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cotiraged his serious and studious inclination, and supplied him with many suitable books. - During his apprenticeship he was uniformly steady and consistent. His youth was never stained by the pollution of those vicious habits, so fataily prevalent at that period ivhen the passions predominate, and reason, conscience, and religion, are too generally disregarded. - From one of his letters, written about three years ago, to his brother, it appears that at this time he was in some measüre inclined to a system of Hyper-Calvinism, bordering, at least, on Antinomianism, and which nas obtained popularity under the mistaken notion of its tendency to glorify the divine grace, 'though it gives a dishonourable view of the divine character; and the spirit of which is even worse than its principles, tending to subvert all that characterizes the Christian temper.

Mr. White had peculiar reason lo be thankful that he was delivered from the paw of a lion and a bear,' much more dreadful than ever David countered. Alluding to his juvenile feelings and opinions, he says, in the letter referred to, -'[ wish our poor father had not permitted our absence from the meetings of that church where we were naturally and providentially connected, and where we received our baptism. Many a time, when a dupe of a boy, have I ran sweating to H', to be amused, or surprized, when my conscience might have been more effectue ally searched, and my mind edified at White Row.'

But the sphere of business was not that in which Mr. White was qualified to shine. At the expiration of his apprenticeship, his thoughts reverted to a subject which often awakened, Lefore and afterwards, his most anxious feelings. Distressing himself, he consulted bis pious and judicious friends; and at length, by the special recommendation of the late Rev. John Reynolds, of Camomile Street, he offered himself as a probationer for the ministry, to the Directors of Hoxton Academy. To that respectable seininary he was admitted in the year 1796. Here, his diligent application to the various branches of study was highly exemplary, and his personal piety babitually conspicuous. After spending three years at lloxton, he coinmenced his regular labours at Potter's Pury, in Northamptonshire; but not finding the situation congenial with bis wishes, lie removed to Hertford, where he was ordained in April 1801. The Rev. Messis. S. Burder, Reynolds, Greatheed, and Clayton senior, engaged in the principal services on that occasion. For reasons which to the mind of Mr. White fully justified his determination, he lett Hertford in a year or two after his orditation; and under the direction of Mr. T. Wilson, visited Lancashire, where he preached with considerable acceptance and success, for several months at Rochdale, Bamfori, and the neighbouring places. The church assembling in Queen Street Chapel, Chester, had been without a settled pastor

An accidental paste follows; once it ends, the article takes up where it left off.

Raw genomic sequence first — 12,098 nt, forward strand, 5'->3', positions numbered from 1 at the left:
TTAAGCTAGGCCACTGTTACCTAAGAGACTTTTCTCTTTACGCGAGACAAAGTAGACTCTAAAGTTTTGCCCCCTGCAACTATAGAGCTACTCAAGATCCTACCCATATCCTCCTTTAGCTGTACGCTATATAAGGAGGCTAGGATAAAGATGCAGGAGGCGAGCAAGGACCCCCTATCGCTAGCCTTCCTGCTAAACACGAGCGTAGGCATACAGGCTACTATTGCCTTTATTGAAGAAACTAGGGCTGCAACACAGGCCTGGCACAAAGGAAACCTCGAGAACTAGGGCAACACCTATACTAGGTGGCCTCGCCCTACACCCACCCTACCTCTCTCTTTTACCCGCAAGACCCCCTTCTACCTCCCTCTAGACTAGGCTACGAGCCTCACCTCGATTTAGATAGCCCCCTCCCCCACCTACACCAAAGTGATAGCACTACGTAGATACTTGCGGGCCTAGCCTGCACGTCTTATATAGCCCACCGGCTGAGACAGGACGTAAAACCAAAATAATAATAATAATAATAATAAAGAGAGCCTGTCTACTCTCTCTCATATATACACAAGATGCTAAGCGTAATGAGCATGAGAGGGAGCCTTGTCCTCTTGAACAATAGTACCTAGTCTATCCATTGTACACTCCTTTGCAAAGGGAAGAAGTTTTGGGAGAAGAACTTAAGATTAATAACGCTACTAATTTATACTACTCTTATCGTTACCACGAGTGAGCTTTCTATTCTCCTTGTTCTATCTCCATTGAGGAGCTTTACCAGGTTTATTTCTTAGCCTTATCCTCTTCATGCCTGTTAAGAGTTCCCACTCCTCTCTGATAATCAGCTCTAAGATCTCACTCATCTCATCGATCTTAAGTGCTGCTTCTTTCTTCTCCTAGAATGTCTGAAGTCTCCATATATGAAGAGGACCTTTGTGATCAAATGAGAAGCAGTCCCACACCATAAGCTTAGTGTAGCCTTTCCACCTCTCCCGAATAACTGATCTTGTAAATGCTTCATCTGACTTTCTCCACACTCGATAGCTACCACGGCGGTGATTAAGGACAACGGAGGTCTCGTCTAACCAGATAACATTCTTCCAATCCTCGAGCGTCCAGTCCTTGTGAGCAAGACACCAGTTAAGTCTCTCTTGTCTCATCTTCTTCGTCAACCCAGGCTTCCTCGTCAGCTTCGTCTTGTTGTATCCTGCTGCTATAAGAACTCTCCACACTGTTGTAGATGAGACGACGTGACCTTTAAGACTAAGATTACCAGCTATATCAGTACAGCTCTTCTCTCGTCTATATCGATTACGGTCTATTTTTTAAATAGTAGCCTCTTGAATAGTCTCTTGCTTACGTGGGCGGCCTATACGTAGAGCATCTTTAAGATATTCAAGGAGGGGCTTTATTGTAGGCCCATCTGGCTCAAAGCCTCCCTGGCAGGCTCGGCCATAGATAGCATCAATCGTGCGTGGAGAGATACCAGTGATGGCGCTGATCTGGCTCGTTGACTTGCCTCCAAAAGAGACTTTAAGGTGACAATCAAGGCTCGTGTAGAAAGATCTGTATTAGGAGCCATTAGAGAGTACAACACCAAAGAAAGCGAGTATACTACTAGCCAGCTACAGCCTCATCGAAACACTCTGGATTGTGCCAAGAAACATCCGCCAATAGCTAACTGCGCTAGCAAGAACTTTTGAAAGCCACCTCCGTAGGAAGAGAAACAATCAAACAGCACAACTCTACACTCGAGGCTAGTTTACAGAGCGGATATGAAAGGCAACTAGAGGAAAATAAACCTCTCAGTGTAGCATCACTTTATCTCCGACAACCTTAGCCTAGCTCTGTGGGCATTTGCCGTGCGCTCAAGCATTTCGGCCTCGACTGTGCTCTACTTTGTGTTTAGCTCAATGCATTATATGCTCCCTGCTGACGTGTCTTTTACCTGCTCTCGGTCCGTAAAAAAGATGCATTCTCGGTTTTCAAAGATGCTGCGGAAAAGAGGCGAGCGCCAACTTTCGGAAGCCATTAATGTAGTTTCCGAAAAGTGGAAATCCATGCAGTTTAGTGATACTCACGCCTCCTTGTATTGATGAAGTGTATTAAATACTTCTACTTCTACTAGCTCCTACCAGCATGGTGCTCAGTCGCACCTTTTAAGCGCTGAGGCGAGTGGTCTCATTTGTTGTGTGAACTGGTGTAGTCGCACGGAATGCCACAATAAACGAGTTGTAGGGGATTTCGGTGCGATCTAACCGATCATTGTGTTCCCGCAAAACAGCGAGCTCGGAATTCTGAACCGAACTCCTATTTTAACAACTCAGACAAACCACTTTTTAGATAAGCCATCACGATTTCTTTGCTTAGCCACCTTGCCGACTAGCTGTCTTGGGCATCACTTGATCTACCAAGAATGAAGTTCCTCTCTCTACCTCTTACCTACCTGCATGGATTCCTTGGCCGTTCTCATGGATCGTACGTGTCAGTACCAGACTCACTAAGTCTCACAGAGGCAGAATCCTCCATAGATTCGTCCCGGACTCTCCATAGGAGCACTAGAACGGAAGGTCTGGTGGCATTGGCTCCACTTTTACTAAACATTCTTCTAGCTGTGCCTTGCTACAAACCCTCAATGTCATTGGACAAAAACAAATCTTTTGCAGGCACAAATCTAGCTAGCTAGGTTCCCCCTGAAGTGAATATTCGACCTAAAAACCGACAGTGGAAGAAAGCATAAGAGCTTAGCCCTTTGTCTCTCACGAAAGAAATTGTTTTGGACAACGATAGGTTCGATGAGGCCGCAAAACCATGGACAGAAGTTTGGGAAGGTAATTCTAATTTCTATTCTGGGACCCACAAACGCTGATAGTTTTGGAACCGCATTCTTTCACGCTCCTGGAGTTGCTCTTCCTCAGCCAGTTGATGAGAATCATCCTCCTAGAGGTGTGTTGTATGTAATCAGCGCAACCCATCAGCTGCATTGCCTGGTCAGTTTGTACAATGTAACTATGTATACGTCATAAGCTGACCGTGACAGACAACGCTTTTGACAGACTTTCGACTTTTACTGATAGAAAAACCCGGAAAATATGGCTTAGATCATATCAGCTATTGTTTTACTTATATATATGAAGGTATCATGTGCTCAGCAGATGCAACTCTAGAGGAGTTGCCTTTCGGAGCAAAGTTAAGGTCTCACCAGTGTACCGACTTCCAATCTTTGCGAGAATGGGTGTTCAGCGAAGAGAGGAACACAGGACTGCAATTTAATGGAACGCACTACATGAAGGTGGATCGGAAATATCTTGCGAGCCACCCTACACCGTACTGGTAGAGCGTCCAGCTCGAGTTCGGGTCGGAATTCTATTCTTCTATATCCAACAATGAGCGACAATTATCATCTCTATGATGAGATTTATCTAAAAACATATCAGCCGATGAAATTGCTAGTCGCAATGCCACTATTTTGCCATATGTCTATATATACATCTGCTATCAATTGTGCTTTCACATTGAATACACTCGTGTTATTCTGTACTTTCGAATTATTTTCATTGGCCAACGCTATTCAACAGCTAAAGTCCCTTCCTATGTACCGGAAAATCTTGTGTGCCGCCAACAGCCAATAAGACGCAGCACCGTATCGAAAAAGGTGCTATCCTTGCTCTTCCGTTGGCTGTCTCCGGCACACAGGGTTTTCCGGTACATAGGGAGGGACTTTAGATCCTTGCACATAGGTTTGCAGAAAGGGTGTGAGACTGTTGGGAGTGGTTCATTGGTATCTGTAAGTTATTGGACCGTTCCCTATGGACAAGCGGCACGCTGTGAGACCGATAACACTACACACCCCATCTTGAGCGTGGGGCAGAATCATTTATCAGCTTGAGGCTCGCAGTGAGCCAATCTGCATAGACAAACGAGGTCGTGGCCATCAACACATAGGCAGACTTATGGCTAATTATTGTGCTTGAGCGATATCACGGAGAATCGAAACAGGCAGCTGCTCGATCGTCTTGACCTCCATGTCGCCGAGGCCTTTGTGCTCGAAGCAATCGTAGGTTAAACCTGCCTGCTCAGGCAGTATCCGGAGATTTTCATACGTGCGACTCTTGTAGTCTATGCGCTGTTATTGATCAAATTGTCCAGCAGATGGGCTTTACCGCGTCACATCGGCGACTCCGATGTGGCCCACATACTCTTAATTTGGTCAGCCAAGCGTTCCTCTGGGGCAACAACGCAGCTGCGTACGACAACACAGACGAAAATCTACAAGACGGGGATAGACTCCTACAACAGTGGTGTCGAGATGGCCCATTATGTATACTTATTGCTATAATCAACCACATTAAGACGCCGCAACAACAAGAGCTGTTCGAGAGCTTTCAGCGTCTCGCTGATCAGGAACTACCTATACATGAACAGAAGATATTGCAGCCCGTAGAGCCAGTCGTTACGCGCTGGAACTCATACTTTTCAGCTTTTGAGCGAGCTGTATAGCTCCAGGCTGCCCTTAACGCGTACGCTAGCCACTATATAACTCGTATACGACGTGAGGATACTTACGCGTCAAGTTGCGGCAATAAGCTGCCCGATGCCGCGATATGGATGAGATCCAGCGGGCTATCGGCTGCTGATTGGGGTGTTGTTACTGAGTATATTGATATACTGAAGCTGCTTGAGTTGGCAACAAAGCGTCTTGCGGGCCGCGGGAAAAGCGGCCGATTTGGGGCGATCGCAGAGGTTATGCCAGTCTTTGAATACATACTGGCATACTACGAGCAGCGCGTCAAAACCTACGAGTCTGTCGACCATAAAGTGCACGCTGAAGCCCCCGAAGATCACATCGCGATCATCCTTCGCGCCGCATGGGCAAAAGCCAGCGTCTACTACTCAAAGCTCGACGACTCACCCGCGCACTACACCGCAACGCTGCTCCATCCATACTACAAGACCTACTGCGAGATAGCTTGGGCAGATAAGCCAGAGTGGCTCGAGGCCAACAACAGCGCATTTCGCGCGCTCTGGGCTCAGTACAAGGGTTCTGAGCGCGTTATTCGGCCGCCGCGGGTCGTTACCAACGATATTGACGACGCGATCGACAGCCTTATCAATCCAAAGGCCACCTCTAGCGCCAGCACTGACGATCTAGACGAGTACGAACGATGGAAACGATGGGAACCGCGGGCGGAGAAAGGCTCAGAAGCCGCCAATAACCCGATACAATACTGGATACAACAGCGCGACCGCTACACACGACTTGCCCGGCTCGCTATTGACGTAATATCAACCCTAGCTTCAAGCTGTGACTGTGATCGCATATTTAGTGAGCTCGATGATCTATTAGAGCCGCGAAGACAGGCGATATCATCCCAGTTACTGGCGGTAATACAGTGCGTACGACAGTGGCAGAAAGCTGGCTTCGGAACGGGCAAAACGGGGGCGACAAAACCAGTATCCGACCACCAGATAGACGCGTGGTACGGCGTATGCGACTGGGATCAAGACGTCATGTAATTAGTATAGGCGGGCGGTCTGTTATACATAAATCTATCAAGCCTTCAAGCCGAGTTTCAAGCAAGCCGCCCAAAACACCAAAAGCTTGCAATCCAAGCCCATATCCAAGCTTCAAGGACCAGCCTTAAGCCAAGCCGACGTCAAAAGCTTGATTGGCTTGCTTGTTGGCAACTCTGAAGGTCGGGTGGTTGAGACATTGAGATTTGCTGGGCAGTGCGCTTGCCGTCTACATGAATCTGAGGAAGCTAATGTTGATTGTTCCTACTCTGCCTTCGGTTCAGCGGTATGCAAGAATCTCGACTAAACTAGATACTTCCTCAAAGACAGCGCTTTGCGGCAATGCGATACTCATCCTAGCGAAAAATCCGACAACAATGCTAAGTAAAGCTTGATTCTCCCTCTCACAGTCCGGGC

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EVANGELICAL MAGAZINE,

SEPTEMBER, 1811.

MEMOIR

OF

THE LATE REV. EBENEZER WHITE,

OF CHESTER.

Every attempt to develope the principles and illustrate the tendency of Christian truth, accords with the great design for which the ministerial office was instituted. In that instin, tution we discover a wise and benevolent adaptation to the condition of inankind; and its duties, when rightly discharged, like the Scriptures theinselves, are profitable for doctrine, reproof, correction, and instruction in righteousness. Such also are the purposes which should be invariably regarded in the details of Christian biography. Its important ends are not answered by a mere recital of facts and dates. Character must be unfolded; its diversifying causes ascertained; the influence of religion, in its formation, accurately traced; and the immense advantages of that influence so exhibited, as to convince the judgment and impress the heart. Every believer who walks worthy of his high vocation,' is a living witness to the truth of the gospel: his life and death are practical confirmations of its divine authority and heavenly origin. Hence the value of those memorials which record the virtues of departed saints, and attest the excellency of that religion which gave them a good hope and everlasting consolation.' It is with sentiments peculiarly affecting to himself, that the writer of this account has undertaken the mournful task of transmitting a brief Memoir of one who was once his faithful friend and pastor. He looks back on the days that are gone, with mingled emotions of gratitude and sorrow; - gratitude for the blessings of social intercourse and Christian fellowship; and sorrow, that those blessings were so imperfectly improved, and that they are now no longer to be enjoyed! But, thanks be to Gud, wer sorrow not as those without hope;' L'we are come to the spirits of just men made perfect;' and even here, are happily associated with the glorified above !

The late Rev. Ebenezer White was the sun of Stephen and Ann White*. He was born in London, March 9, 1771; and

* It is preserved as a traditional record in the family, that some of the ancestors of Mr. White were amongst the first sufferers for Puritanisi

XIX,